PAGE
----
How To Prevent Seniors Estate Planning Fraud 

Over half of financial fraud victims in the U.S. are over the age of 70, reports an AARP study. Seniors Estate planning fraud is a type of crime that targets older people, often including fake companies that promise estate plans or Wills to unsuspecting seniors.

These are not tailored to people’s specific needs, not drafted by attorneys, and can involve unsigned or electronic Wills. This is a recipe for disaster that can result in huge financial losses as well as emotional stress. But there are other ways in which estate planning fraud can occur. In order to prevent it from targeting the senior in your life, here’s information about estate planning fraud as well as tips to combat it.

Spotting signs of Seniors Estate planning fraud

The most important thing to do to keep your senior loved one safe is to plan their estate with a reputable attorney. This prevents seniors from taking matters into their own hands, which can sometimes result in them being lured by scams. It’s also essential that seniors protect themselves against estate planning fraudsters by noticing common red flags. These include if the person who’s selling the estate planning doesn’t have credentials to show, or they demand the transfer of the senior’s assets.

Fraudsters tend to use scare tactics to persuade seniors to buy their services, so if the senior feels pressured to take action, this is usually a warning sign that something is not right or legal. It can be a good idea to tell the senior to inform you of any offers they get, such as from strangers who call them out of the blue and offer them Will-writing services, so that you can steer them away from scams.

Protecting against will fraud  

Sometimes it’s not a stranger who tries to scam the deceased senior loved one but his or her own relative. If a relative is listed as an executor in probate, they can conveniently commit fraud because they have all the paperwork at hand. If there are problems in the family, such as disagreements between family members, or the person feels that the will isn’t satisfactory, then this can also spur them on to commit fraud.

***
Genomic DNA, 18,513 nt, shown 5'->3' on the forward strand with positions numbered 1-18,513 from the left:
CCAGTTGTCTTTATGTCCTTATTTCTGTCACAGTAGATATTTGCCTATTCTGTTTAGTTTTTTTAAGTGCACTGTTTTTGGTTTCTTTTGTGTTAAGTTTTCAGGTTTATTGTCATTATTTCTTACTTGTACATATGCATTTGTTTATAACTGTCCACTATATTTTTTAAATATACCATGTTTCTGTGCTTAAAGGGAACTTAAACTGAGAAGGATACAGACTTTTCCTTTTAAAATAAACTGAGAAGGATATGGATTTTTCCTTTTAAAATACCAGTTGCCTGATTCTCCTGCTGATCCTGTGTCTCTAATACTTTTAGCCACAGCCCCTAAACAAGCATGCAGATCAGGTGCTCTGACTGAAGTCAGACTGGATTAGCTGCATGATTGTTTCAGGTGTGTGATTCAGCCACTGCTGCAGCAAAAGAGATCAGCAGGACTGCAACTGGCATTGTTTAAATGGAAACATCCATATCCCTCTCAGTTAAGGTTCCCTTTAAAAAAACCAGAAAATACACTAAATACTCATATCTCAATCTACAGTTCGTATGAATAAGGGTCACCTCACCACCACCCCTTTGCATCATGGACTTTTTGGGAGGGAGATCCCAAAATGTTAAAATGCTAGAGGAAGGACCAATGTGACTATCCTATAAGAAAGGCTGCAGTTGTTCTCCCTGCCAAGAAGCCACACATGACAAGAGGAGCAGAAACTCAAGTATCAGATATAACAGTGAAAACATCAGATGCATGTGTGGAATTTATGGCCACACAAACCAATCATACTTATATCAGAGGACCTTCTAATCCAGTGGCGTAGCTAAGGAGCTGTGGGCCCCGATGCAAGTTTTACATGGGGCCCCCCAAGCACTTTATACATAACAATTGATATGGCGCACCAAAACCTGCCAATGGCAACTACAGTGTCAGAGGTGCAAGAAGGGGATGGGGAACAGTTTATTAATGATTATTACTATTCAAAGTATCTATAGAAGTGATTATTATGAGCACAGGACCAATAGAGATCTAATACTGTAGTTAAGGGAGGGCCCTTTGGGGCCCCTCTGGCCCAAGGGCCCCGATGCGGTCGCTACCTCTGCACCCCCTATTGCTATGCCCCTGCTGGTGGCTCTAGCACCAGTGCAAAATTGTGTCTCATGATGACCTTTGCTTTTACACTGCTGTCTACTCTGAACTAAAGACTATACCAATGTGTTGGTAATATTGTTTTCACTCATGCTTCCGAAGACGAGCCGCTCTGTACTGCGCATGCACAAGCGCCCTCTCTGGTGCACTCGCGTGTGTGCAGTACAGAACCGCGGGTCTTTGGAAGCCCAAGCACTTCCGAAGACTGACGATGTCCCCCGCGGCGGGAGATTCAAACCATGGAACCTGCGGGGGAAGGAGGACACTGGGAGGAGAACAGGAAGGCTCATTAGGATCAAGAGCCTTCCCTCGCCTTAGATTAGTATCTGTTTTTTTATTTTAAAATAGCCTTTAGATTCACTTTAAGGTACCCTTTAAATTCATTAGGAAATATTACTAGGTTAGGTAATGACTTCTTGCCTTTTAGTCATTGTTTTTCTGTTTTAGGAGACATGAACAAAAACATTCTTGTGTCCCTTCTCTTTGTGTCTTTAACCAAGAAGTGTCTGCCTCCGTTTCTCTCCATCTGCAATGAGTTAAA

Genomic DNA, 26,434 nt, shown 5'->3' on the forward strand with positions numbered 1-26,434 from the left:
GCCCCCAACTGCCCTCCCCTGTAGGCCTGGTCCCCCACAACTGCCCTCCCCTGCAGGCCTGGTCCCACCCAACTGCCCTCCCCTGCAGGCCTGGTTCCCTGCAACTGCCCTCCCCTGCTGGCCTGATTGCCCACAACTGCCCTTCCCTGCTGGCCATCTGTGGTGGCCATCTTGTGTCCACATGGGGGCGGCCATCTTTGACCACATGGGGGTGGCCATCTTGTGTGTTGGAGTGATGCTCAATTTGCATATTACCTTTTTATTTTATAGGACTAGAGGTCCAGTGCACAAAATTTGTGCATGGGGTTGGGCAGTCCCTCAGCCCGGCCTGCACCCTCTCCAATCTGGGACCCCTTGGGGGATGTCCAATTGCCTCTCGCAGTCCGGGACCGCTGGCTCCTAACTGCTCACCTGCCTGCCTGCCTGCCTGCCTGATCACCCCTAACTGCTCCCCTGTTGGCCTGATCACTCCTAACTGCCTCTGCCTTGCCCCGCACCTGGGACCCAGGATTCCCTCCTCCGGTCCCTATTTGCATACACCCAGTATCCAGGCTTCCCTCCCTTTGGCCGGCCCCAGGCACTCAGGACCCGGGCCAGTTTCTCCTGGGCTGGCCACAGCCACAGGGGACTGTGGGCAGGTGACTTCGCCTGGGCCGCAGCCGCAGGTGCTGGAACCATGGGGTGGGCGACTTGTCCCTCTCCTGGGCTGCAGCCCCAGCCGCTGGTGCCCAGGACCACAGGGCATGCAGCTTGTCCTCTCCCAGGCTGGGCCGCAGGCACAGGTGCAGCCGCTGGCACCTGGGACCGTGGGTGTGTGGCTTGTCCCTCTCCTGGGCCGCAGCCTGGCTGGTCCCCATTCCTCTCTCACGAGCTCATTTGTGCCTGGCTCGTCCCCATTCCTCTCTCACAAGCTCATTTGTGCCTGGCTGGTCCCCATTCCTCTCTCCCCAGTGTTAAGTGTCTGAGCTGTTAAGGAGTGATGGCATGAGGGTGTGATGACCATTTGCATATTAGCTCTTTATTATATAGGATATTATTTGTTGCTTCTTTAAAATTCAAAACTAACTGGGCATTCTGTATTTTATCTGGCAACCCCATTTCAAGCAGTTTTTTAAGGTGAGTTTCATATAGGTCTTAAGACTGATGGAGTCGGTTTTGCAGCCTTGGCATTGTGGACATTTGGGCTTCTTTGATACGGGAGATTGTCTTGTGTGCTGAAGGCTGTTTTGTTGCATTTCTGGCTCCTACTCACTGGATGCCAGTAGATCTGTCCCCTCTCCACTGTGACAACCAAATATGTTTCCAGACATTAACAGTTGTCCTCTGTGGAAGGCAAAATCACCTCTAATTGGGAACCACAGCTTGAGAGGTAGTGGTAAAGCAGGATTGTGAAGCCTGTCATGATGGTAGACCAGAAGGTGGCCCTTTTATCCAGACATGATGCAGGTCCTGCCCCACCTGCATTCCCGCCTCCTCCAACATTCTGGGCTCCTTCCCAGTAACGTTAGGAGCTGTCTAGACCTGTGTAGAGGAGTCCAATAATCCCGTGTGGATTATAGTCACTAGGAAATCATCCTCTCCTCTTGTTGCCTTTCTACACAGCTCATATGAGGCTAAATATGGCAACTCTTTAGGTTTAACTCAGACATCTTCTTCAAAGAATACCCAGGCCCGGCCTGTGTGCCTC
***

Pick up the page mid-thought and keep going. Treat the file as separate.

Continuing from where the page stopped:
As a relative of the senior who wants to respect their wishes, there are some ways you can check for fraud. One of the clearest signs is if there are sudden, unexplained changes made to the senior’s Will or strange withdrawals from their bank account. It’s also important to note any changes that have recently occurred in the senior’s life that could account for family members taking advantage of the senior. In such cases, the senior might accept help for planning their estate without realizing they’re handing it over to fraudulent hands. Therefore, being aware of the senior’s life changes, such as if they’ve recently experienced a divorce, and being more vigilant during that time can help to protect them and their assets.

What to do if you suspect estate planning fraud 

If you suspect that there’s fraud surrounding the senior’s Will, request previous copies of the Will and find out who was a witness during the Will signing as you can try to get statements from them. It’s also important to find out information about where the Will was executed.

To prove that there was fraud, you must show that there was false representation with intent to draw up or change the Will in accordance with the scammer’s wishes. This process can be stressful and difficult, especially because fraud can sometimes be tough to prove, which is why consulting with an attorney can help you to explore the suspicion of fraud and protect your senior against its repercussions.

As with any type of fraud, it’s essential to be careful about who you trust. Sometimes, seniors are targets of fraud because they’re more vulnerable and dependent on those around them. As a senior’s loved one, it’s important to be aware of estate planning fraud so that you can ensure your loved ones remain safe.

by Jennifer Dawson

Share This Story, Choose Your Platform!


Receive our new blog articles in your email inbox.
  • This field is for validation purposes and should be left unchanged.


Recent Posts

linkedin facebook pinterest youtube rss twitter instagram facebook-blank rss-blank linkedin-blank pinterest youtube twitter instagram